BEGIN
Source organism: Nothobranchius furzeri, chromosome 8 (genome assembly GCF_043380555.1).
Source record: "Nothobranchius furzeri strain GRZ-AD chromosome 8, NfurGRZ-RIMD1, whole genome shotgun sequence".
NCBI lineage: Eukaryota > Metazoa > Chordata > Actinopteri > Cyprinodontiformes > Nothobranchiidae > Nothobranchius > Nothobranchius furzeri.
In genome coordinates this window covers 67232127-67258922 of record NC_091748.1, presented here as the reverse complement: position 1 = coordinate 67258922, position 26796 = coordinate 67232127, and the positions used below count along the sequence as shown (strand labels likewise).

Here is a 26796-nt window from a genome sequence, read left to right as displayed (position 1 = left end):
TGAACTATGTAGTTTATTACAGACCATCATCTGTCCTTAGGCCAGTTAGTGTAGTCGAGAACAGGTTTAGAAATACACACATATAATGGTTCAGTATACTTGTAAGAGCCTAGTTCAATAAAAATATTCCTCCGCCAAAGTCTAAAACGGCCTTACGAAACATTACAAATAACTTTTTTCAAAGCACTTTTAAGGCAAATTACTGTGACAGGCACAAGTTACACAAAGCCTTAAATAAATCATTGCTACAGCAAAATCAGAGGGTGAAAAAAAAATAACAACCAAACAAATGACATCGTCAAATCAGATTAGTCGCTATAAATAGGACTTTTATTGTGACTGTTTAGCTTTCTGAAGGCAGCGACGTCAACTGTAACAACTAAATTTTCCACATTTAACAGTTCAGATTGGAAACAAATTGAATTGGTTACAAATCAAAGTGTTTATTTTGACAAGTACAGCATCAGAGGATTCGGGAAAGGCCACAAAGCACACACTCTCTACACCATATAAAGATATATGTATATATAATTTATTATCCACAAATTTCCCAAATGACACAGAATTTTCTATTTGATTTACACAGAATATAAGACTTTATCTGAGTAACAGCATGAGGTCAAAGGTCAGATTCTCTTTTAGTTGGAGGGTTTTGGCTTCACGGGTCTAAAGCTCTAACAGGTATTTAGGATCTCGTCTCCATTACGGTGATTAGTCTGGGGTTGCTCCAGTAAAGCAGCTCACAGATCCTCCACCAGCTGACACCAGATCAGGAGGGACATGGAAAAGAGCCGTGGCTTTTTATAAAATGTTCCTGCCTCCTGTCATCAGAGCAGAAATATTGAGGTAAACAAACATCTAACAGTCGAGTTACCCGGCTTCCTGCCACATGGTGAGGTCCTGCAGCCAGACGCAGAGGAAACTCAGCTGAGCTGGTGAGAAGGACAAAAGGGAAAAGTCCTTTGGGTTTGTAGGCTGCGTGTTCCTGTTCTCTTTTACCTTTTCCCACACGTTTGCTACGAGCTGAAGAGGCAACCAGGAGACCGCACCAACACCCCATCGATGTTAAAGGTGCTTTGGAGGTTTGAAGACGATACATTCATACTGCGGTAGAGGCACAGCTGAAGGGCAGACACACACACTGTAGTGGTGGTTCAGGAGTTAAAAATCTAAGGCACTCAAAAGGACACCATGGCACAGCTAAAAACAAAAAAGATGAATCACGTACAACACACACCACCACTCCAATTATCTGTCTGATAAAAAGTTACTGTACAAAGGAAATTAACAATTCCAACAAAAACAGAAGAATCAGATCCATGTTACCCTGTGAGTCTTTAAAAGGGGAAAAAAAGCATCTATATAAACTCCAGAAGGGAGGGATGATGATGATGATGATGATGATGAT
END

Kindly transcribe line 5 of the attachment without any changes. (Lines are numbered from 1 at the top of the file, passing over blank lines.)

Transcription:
Here is a 26796-nt window from a genome sequence, read left to right as displayed (position 1 = left end):